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Proc Natl Acad Sci U S A. 1997 May 13;94(10):5296-301.

Amyloid-beta peptide-receptor for advanced glycation endproduct interaction elicits neuronal expression of macrophage-colony stimulating factor: a proinflammatory pathway in Alzheimer disease.

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  • 1Department of Pathology, Columbia University, College of Physicians and Surgeons, New York, NY 10032, USA.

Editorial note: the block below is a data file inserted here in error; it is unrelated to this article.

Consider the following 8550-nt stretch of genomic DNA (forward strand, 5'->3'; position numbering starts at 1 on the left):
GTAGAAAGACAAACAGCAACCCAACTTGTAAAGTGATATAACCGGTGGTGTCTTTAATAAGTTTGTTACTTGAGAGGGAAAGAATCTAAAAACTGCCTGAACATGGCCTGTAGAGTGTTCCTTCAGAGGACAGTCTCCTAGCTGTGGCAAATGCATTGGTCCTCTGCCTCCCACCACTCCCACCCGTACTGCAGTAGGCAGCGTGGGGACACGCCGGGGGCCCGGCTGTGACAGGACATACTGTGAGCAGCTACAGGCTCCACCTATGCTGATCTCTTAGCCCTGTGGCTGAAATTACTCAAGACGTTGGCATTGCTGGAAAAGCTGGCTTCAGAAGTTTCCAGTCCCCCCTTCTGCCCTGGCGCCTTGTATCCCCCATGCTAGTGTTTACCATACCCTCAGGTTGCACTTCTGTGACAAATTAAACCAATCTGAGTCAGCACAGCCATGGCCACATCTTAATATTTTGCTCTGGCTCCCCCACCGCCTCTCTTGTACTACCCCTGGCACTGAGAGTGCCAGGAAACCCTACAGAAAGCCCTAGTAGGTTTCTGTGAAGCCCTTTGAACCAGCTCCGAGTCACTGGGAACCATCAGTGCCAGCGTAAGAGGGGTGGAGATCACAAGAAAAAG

In Alzheimer disease (AD), neurons are thought to be subjected to the deleterious cytotoxic effects of activated microglia. We demonstrate that binding of amyloid-beta peptide (Abeta) to neuronal Receptor for Advanced Glycation Endproduct (RAGE), a cell surface receptor for Abeta, induces macrophage-colony stimulating factor (M-CSF) by an oxidant sensitive, nuclear factor kappaB-dependent pathway. AD brain shows increased neuronal expression of M-CSF in proximity to Abeta deposits, and in cerebrospinal fluid from AD patients there was approximately 5-fold increased M-CSF antigen (P < 0.01), compared with age-matched controls. M-CSF released by Abeta-stimulated neurons interacts with its cognate receptor, c-fms, on microglia, thereby triggering chemotaxis, cell proliferation, increased expression of the macrophage scavenger receptor and apolipoprotein E, and enhanced survival of microglia exposed to Abeta, consistent with pathologic findings in AD. These data delineate an inflammatory pathway triggered by engagement of Abeta on neuronal RAGE. We suggest that M-CSF, thus generated, contributes to the pathogenesis of AD, and that M-CSF in cerebrospinal fluid might provide a means for monitoring neuronal perturbation at an early stage in AD.

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